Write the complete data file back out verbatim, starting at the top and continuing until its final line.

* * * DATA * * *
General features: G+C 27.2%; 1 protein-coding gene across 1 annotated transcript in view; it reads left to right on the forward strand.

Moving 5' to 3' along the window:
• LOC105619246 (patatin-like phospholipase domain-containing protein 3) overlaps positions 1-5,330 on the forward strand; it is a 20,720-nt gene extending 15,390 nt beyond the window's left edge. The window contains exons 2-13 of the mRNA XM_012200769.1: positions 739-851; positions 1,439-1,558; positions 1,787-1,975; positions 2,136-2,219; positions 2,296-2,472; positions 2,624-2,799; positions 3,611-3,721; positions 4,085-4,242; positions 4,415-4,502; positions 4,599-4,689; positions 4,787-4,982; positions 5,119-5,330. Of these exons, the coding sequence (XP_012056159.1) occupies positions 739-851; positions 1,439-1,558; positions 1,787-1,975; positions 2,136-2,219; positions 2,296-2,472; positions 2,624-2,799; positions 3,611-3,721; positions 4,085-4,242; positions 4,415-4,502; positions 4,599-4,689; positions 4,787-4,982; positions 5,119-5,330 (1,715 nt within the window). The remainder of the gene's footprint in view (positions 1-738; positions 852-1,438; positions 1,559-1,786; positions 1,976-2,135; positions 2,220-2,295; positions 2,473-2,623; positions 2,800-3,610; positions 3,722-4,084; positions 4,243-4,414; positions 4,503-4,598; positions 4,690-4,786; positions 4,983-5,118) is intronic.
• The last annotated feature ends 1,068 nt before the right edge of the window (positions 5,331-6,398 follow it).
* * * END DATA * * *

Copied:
General features: G+C 27.2%; 1 protein-coding gene across 1 annotated transcript in view; it reads left to right on the forward strand.

Moving 5' to 3' along the window:
• LOC105619246 (patatin-like phospholipase domain-containing protein 3) overlaps positions 1-5,330 on the forward strand; it is a 20,720-nt gene extending 15,390 nt beyond the window's left edge. The window contains exons 2-13 of the mRNA XM_012200769.1: positions 739-851; positions 1,439-1,558; positions 1,787-1,975; positions 2,136-2,219; positions 2,296-2,472; positions 2,624-2,799; positions 3,611-3,721; positions 4,085-4,242; positions 4,415-4,502; positions 4,599-4,689; positions 4,787-4,982; positions 5,119-5,330. Of these exons, the coding sequence (XP_012056159.1) occupies positions 739-851; positions 1,439-1,558; positions 1,787-1,975; positions 2,136-2,219; positions 2,296-2,472; positions 2,624-2,799; positions 3,611-3,721; positions 4,085-4,242; positions 4,415-4,502; positions 4,599-4,689; positions 4,787-4,982; positions 5,119-5,330 (1,715 nt within the window). The remainder of the gene's footprint in view (positions 1-738; positions 852-1,438; positions 1,559-1,786; positions 1,976-2,135; positions 2,220-2,295; positions 2,473-2,623; positions 2,800-3,610; positions 3,722-4,084; positions 4,243-4,414; positions 4,503-4,598; positions 4,690-4,786; positions 4,983-5,118) is intronic.
• The last annotated feature ends 1,068 nt before the right edge of the window (positions 5,331-6,398 follow it).